First Nations uni students paving the way
In Australia, only 1.9% of university students enrolled in 2018 identified as Indigenous, according to the most recent figures from Universities Australia. And of them, only 47% complete their degrees, compared to 74% of non-Indigenous students. Those figures are improving every year, but it’s clear that more needs to be done to ensure First Nations Australians are given every possible opportunity to go to uni, and to obtain their qualification. There are a multitude of hurdles that First Nations people face when going to university from language barriers, to discrimination to cultural differences obligations.
But, in the NT, where around 30% of the population is Indigenous, Charles Darwin University is on a mission to change the status quo, with a goal of becoming the most recognised university for Australian First Nations training, education and research. Deputy Vice-Chancellor for First Nations Leadership and Yuin/Wandandian and Ngarigo man, Professor Reuben Bolt, said there are a range of fundamental challenges potential Indigenous uni students face.
To view the Northern Beaches Review article Meet the First Nations university students paving the way to a more equal future in full click here.
Healthy Ears Clinic marks 10 year milestone
A landmark Victorian health partnership is heralding 10 years of work supporting the health of Indigenous populations. April marked one decade since the union between Victorian Aboriginal Health Service and the Royal Victorian Eye and Ear Hospital, and the launch of the Healthy Ears Clinic for Indigenous Children. Since 2012, the Ear and Eye Hospital has provided more than 220 ear, nose and throat surgeries, while the Healthy Ears Clinic has care for more than 1500 youths.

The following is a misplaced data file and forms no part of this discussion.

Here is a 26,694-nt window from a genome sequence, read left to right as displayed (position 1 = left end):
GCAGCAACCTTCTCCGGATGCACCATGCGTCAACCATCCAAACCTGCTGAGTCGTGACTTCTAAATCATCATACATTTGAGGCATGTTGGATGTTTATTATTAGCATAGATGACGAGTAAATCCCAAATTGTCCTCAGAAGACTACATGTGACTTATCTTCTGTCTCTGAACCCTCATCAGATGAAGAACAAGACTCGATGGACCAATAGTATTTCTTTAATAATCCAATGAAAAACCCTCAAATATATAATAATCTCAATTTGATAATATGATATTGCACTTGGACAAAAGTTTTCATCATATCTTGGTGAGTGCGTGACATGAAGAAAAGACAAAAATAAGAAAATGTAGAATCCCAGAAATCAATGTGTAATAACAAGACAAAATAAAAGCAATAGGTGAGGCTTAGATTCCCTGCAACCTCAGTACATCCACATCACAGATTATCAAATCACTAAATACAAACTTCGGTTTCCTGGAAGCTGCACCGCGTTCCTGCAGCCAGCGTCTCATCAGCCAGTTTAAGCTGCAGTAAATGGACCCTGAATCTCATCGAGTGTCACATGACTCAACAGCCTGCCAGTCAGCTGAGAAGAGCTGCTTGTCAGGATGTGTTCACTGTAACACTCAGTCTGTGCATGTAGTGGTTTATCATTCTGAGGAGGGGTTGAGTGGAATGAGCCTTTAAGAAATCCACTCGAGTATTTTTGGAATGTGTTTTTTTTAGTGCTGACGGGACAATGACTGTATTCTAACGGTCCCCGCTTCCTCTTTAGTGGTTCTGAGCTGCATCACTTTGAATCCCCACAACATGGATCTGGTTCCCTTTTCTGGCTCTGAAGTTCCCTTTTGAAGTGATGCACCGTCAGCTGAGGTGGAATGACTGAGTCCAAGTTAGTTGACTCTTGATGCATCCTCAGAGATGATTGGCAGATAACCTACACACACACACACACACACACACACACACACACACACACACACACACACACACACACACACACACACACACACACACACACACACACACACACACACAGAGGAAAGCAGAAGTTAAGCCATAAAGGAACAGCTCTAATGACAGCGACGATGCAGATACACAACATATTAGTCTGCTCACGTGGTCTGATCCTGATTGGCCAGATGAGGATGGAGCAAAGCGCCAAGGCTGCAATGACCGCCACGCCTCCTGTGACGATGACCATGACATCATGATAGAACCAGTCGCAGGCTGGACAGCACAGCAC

Eye and Ear hospital surgeon Stephen O’Leary said the partnership was born from a desire to improve health among Indigenous youth. Since the programs’ launch self-reported hearing problems in Indigenous children have reduced from 11% in 2001 to 6.9% in 2018-19. That rate is, however, still more than twice the rate for non-indigenous children.
Wormi man Kelvin Kong, Australia’s first Indigenous surgeon, said an underlying barriers for Indigenous people to access healthcare remained an issue. “The system is designed poorly – it is unfriendly,” he said. “The system also doesn’t allow us to get the access we need.” Mr Kong said generationally disproportionate health problems could not be solved through biomedical intervention alone, adding structural change was needed. “We need to develop the pathways for Aboriginal and Torres Strait Islander people to have a meaningful and real contribution,” he said.